When I was in High School all my curiosity on bacterial cultures ended up on a petri dish and most of them bore no fruit. I thought the ability of a computer to talk to the brain was a great achievement but this latest discovery is different and revolutionary. Biological chemistry and pharmacology professor Rene Anand from Ohio State University claims to have grown a nearly complete human brain in his lab that is about as mature as the brain of a 5-week-old fetus.

The brain is small in size and contains 99 percent of the genes found in a complete human brain. “It not only looks like the developing brain, its diverse cell types express nearly all genes like a brain,” Anand said.

Also read: Researchers develop tiny electronics that can be injected into the brain using 0.1 mm needles

Surprisingly, the brain has a spinal cord, signaling circuitry and even a retina despite of it being so tiny. The only thing that the man made brain misses is consciousness. “We don’t have any sensory stimuli entering the brain. This brain is not thinking in any way,” The scientist said.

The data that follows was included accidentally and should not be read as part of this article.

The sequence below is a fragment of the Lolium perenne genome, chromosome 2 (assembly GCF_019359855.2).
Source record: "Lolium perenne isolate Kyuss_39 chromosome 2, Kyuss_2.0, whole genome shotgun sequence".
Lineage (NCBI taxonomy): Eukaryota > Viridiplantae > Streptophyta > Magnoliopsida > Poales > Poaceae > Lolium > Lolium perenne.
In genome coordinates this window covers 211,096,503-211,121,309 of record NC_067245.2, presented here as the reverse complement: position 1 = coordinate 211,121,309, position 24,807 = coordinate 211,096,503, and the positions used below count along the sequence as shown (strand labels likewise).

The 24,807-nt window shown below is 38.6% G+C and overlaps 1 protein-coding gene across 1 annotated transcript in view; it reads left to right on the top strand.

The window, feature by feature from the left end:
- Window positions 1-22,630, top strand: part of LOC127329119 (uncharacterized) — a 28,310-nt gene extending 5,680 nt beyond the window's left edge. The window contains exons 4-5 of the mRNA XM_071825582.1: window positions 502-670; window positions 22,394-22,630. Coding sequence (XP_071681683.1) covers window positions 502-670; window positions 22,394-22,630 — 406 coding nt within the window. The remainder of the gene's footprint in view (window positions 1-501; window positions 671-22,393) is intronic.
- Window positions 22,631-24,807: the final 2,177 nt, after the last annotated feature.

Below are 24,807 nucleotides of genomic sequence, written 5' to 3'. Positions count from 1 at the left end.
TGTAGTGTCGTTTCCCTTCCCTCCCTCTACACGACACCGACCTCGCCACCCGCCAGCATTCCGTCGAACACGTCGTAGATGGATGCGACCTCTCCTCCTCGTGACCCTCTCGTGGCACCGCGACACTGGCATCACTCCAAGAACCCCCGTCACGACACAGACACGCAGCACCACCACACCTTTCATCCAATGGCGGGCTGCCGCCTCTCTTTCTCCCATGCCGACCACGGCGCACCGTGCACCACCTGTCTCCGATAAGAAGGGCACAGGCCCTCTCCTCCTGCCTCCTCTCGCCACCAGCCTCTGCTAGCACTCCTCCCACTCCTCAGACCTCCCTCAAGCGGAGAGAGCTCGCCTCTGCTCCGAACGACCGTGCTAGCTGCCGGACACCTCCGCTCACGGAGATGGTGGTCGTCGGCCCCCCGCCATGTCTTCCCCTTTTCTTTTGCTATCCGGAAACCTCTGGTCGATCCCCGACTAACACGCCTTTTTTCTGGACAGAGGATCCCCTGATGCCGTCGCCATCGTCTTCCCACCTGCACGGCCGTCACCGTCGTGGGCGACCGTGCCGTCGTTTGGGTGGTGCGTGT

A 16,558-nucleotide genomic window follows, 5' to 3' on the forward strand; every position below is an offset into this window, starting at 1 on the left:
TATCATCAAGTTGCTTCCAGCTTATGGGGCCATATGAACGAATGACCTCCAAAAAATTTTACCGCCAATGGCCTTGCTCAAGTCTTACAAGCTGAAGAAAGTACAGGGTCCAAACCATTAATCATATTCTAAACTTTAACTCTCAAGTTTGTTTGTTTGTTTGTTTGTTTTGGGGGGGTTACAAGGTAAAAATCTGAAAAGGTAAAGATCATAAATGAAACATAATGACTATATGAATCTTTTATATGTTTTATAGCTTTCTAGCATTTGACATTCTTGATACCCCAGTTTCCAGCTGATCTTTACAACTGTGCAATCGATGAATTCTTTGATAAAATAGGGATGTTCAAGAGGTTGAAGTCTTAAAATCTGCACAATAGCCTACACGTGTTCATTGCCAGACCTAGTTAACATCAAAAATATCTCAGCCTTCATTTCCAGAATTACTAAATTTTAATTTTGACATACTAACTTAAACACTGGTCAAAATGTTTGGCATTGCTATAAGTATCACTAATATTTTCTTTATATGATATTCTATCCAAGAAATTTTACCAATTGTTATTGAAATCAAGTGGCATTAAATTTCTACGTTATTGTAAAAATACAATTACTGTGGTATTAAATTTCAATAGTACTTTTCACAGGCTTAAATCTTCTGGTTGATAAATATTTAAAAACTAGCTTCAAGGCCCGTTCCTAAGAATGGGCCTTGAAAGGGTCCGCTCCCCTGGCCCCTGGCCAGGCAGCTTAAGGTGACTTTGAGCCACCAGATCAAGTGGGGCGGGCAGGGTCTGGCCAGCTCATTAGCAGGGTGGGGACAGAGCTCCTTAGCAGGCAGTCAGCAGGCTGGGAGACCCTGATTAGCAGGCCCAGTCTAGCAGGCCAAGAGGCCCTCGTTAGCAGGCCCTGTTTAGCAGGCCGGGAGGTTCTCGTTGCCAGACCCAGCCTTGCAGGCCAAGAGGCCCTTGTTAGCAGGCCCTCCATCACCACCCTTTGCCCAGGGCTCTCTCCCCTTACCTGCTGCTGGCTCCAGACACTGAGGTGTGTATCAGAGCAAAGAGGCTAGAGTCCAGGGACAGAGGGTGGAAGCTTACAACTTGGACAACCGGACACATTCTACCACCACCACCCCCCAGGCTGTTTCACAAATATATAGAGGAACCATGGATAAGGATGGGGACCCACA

“I grew the brain by converting regular adult skin cells into pluripotent stem cells that can be programmed to grow into any kind of bodily tissue.” Anand explained.

“Once a cell is in that pluripotent state, it can become any organ – if you know what to do to support it to become that organ,” Anand added. “The brain has been the holy grail because of its enormous complexity compared to any other organ.”

The scientist was able to achieve this by mimicking the conditions that naturally occur in utero in his lab and 15 weeks later he had grown the equivalent of a 5-week-old fetal human brain. He was unable to build a bigger brain because after five weeks the brain needs a vascular system.

“We’d need an artificial heart to help the brain grow further in development,” Anand said.

How important is the man made brain? Well, the lab brain could provide a platform to test treatments for brain conditions like Alzheimer’s, Parkinson’s, or post-traumatic stress disorder and opens a link for researchers to make extremely personalized medicine.

“If you have an inherited disease, for example, you could give us a sample of skin cells, we could make a brain and then ask what’s going on,” Anand said.

Also read: National IDs and Passports could be replaced by brainwaves based passwords in not so many years

Erick Vateta564 Posts

--- Erick Vateta is a lawyer by training, poet, script and creative writer by talent, a model, and tech enthusiast. He covers International tech trends, data security and cyber attacks.


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